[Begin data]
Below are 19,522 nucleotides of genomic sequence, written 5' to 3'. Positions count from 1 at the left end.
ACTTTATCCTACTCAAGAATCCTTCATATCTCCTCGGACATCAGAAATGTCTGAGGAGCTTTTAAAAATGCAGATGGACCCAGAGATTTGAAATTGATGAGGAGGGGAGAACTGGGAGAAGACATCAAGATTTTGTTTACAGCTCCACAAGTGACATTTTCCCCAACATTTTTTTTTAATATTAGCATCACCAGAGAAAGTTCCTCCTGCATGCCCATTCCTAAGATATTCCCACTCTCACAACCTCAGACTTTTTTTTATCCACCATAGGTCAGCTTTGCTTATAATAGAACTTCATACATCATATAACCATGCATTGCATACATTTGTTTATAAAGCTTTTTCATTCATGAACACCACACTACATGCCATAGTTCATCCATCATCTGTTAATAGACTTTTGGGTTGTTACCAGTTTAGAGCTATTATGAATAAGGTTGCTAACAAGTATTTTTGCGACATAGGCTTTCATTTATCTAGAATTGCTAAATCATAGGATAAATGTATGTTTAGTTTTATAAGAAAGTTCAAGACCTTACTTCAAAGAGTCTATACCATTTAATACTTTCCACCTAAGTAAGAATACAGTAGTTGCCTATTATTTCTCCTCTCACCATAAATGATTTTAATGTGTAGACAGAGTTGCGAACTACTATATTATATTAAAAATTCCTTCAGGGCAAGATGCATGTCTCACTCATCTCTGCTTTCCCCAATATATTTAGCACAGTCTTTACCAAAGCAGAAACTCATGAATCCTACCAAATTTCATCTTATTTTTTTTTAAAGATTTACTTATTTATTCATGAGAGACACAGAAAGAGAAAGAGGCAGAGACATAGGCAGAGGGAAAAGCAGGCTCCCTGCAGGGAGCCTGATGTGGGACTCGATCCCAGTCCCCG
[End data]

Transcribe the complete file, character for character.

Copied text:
Below are 19,522 nucleotides of genomic sequence, written 5' to 3'. Positions count from 1 at the left end.
ACTTTATCCTACTCAAGAATCCTTCATATCTCCTCGGACATCAGAAATGTCTGAGGAGCTTTTAAAAATGCAGATGGACCCAGAGATTTGAAATTGATGAGGAGGGGAGAACTGGGAGAAGACATCAAGATTTTGTTTACAGCTCCACAAGTGACATTTTCCCCAACATTTTTTTTTAATATTAGCATCACCAGAGAAAGTTCCTCCTGCATGCCCATTCCTAAGATATTCCCACTCTCACAACCTCAGACTTTTTTTTATCCACCATAGGTCAGCTTTGCTTATAATAGAACTTCATACATCATATAACCATGCATTGCATACATTTGTTTATAAAGCTTTTTCATTCATGAACACCACACTACATGCCATAGTTCATCCATCATCTGTTAATAGACTTTTGGGTTGTTACCAGTTTAGAGCTATTATGAATAAGGTTGCTAACAAGTATTTTTGCGACATAGGCTTTCATTTATCTAGAATTGCTAAATCATAGGATAAATGTATGTTTAGTTTTATAAGAAAGTTCAAGACCTTACTTCAAAGAGTCTATACCATTTAATACTTTCCACCTAAGTAAGAATACAGTAGTTGCCTATTATTTCTCCTCTCACCATAAATGATTTTAATGTGTAGACAGAGTTGCGAACTACTATATTATATTAAAAATTCCTTCAGGGCAAGATGCATGTCTCACTCATCTCTGCTTTCCCCAATATATTTAGCACAGTCTTTACCAAAGCAGAAACTCATGAATCCTACCAAATTTCATCTTATTTTTTTTTAAAGATTTACTTATTTATTCATGAGAGACACAGAAAGAGAAAGAGGCAGAGACATAGGCAGAGGGAAAAGCAGGCTCCCTGCAGGGAGCCTGATGTGGGACTCGATCCCAGTCCCCG